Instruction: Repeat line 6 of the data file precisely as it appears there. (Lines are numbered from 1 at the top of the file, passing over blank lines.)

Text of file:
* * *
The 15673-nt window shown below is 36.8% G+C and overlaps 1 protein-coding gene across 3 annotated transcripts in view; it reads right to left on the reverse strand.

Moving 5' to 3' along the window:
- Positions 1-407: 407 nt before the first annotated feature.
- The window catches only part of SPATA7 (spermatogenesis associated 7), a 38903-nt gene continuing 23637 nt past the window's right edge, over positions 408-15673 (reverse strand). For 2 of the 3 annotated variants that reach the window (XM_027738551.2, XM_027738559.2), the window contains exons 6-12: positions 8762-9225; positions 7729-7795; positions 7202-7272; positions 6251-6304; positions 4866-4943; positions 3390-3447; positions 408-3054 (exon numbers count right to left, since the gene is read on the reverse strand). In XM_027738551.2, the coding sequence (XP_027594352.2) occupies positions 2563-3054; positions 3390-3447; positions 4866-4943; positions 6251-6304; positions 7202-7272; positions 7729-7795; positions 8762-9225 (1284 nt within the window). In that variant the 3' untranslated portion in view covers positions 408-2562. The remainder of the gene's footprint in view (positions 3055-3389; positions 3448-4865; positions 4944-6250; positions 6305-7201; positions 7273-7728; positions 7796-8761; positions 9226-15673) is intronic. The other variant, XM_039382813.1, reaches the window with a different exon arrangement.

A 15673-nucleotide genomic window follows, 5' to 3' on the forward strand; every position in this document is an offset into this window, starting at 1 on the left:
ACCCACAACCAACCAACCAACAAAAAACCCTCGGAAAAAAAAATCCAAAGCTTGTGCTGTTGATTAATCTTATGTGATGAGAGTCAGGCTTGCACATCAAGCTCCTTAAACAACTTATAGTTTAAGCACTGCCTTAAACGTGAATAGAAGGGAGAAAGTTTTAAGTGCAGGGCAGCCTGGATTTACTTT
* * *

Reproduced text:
ACCCACAACCAACCAACCAACAAAAAACCCTCGGAAAAAAAAATCCAAAGCTTGTGCTGTTGATTAATCTTATGTGATGAGAGTCAGGCTTGCACATCAAGCTCCTTAAACAACTTATAGTTTAAGCACTGCCTTAAACGTGAATAGAAGGGAGAAAGTTTTAAGTGCAGGGCAGCCTGGATTTACTTT